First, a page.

"We were confident that Let-7 would be the mechanism," says Shyh-Chang. "But there was something else involved."
Specifically, the researchers found that Lin28a also enhances the production of metabolic enzymes in mitochondria, the structures that produce energy for the cell. By revving up a cell's bioenergetics, they found, Lin28a helps generate the energy needed to stimulate and grow new tissues.
"We already know that accumulated defects in mitochondrial metabolism can lead to aging in many cells and tissues," says Shyh-Chang. "We are showing the conversethat enhancement of mitochondrial metabolism can boost tissue repair and regeneration, recapturing the remarkable repair capacity of juvenile animals."
Further experiments showed that bypassing Lin28a and directly activating mitochondrial metabolism with a small-molecule compound also had the effect of enhancing wound healing. This suggests the possibility of inducing regeneration and promoting tissue repair with drugs.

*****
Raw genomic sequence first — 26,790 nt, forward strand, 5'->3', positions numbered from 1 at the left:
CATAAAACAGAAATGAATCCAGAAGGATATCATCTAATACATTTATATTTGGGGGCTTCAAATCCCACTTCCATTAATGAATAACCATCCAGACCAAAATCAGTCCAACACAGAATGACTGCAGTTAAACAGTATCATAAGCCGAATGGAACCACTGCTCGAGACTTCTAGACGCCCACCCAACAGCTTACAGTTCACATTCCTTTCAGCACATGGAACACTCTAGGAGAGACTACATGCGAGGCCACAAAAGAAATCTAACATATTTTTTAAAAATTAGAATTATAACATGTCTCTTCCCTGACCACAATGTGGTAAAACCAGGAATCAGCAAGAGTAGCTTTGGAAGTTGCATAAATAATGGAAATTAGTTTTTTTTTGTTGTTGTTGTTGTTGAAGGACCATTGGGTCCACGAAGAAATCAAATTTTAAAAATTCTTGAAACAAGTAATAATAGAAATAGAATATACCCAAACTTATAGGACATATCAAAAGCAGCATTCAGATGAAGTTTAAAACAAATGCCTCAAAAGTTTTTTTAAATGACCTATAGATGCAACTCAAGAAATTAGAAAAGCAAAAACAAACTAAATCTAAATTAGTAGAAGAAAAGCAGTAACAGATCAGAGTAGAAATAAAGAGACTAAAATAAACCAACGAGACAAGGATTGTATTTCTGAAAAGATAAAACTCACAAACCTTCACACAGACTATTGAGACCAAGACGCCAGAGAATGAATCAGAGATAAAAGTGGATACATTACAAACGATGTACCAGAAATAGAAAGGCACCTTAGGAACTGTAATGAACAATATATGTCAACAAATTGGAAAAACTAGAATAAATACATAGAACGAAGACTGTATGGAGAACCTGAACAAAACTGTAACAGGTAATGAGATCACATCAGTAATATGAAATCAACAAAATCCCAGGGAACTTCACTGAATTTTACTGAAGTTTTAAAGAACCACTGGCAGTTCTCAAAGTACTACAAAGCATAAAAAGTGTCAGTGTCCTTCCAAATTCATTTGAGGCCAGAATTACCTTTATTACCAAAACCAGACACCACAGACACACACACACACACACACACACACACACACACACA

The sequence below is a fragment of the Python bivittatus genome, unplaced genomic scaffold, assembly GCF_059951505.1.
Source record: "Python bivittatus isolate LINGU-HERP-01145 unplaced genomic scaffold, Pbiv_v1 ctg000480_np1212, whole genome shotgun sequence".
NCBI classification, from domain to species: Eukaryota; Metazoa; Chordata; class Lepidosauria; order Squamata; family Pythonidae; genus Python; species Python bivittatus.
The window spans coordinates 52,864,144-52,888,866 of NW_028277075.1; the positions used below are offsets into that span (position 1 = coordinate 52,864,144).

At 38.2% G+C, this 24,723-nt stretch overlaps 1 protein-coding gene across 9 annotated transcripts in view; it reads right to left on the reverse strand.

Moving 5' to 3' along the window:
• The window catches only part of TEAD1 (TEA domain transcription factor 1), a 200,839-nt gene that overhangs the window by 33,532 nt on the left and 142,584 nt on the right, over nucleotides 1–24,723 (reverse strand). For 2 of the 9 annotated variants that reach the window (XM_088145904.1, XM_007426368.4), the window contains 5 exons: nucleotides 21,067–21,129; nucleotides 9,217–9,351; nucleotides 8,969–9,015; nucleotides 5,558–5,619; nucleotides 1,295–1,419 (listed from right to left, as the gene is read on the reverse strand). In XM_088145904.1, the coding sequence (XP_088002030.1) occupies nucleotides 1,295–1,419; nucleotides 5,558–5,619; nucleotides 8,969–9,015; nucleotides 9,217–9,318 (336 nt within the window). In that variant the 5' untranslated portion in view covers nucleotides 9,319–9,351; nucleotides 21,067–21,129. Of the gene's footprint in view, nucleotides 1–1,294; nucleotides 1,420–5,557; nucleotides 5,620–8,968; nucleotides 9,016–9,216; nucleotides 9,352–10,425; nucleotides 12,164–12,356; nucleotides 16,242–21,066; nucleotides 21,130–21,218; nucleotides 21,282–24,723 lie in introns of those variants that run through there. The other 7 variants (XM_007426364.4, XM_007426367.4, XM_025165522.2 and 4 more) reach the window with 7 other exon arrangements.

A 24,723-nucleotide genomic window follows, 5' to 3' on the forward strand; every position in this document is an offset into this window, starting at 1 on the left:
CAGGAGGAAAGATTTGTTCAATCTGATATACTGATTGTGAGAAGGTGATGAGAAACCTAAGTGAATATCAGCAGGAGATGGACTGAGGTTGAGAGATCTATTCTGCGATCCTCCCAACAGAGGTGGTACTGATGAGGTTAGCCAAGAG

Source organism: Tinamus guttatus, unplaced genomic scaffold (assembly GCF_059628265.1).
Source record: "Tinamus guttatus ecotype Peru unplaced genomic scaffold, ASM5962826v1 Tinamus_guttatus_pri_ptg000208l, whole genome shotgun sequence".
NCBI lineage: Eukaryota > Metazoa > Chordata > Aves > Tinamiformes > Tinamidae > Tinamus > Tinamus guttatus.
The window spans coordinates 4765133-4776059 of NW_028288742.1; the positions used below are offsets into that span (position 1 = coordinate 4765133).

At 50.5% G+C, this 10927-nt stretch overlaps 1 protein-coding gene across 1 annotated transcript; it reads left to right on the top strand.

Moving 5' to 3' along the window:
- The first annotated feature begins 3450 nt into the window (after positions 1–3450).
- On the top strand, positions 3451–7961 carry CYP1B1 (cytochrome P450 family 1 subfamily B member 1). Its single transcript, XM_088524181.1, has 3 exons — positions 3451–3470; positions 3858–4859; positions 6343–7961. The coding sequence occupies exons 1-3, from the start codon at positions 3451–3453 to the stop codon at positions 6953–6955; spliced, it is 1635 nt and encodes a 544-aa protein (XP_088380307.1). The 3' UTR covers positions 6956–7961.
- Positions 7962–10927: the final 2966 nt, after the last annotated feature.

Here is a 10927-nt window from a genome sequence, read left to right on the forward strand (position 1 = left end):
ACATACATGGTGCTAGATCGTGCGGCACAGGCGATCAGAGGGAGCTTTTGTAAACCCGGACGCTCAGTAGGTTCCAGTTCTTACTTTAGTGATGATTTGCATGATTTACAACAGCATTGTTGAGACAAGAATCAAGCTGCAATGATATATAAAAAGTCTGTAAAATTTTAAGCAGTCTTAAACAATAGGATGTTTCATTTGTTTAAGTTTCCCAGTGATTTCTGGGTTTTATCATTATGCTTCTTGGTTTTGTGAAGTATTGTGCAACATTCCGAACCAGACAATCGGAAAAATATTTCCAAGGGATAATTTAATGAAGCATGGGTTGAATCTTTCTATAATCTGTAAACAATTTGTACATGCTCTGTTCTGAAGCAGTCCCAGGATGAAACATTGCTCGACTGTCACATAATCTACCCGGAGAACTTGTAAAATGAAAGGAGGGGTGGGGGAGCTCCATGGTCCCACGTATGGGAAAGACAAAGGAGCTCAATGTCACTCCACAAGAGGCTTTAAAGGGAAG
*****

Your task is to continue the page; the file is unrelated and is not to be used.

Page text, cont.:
"Since Lin28 itself is difficult to introduce into cells, the fact that we were able to activate mitochondrial metabolism pharmacologically gives us hope," Shyh-Chang says.
Lin28A didn't universally induce regeneration in all tissues. Heart tissue showed little effect, and while the researchers were able to enhance the regrowth of finger tips in newborn mice, they could not in adults.
"Lin28a could be a key factor in constituting a healing cocktail," says Shyh-Chang, "but there are other embryonic factors that remain to be found."
|Contact: Irene Sege|
Boston Children's Hospital